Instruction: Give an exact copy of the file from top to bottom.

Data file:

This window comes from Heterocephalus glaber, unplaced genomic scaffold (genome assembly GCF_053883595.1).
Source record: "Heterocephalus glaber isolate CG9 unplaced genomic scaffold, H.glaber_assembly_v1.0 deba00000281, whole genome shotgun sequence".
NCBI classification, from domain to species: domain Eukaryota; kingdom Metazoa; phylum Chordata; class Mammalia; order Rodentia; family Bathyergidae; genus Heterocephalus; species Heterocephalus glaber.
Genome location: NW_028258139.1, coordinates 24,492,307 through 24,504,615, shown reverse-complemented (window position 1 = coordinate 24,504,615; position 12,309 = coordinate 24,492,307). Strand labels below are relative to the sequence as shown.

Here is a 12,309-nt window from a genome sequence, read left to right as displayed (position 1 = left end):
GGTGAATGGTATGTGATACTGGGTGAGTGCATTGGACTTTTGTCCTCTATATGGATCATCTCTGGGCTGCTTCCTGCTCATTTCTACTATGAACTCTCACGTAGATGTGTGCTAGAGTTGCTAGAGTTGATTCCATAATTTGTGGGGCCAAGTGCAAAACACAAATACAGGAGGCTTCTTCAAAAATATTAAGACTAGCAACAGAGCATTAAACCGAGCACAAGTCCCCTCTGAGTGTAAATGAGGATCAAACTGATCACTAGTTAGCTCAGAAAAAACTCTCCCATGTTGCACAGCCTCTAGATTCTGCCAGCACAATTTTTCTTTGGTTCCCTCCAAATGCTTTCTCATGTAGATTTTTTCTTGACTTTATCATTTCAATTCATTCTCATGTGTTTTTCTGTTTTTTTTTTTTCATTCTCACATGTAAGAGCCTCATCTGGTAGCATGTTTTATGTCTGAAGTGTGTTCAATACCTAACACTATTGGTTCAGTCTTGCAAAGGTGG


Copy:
This window comes from Heterocephalus glaber, unplaced genomic scaffold (genome assembly GCF_053883595.1).
Source record: "Heterocephalus glaber isolate CG9 unplaced genomic scaffold, H.glaber_assembly_v1.0 deba00000281, whole genome shotgun sequence".
NCBI classification, from domain to species: domain Eukaryota; kingdom Metazoa; phylum Chordata; class Mammalia; order Rodentia; family Bathyergidae; genus Heterocephalus; species Heterocephalus glaber.
Genome location: NW_028258139.1, coordinates 24,492,307 through 24,504,615, shown reverse-complemented (window position 1 = coordinate 24,504,615; position 12,309 = coordinate 24,492,307). Strand labels below are relative to the sequence as shown.

Here is a 12,309-nt window from a genome sequence, read left to right as displayed (position 1 = left end):
GGTGAATGGTATGTGATACTGGGTGAGTGCATTGGACTTTTGTCCTCTATATGGATCATCTCTGGGCTGCTTCCTGCTCATTTCTACTATGAACTCTCACGTAGATGTGTGCTAGAGTTGCTAGAGTTGATTCCATAATTTGTGGGGCCAAGTGCAAAACACAAATACAGGAGGCTTCTTCAAAAATATTAAGACTAGCAACAGAGCATTAAACCGAGCACAAGTCCCCTCTGAGTGTAAATGAGGATCAAACTGATCACTAGTTAGCTCAGAAAAAACTCTCCCATGTTGCACAGCCTCTAGATTCTGCCAGCACAATTTTTCTTTGGTTCCCTCCAAATGCTTTCTCATGTAGATTTTTTCTTGACTTTATCATTTCAATTCATTCTCATGTGTTTTTCTGTTTTTTTTTTTTCATTCTCACATGTAAGAGCCTCATCTGGTAGCATGTTTTATGTCTGAAGTGTGTTCAATACCTAACACTATTGGTTCAGTCTTGCAAAGGTGG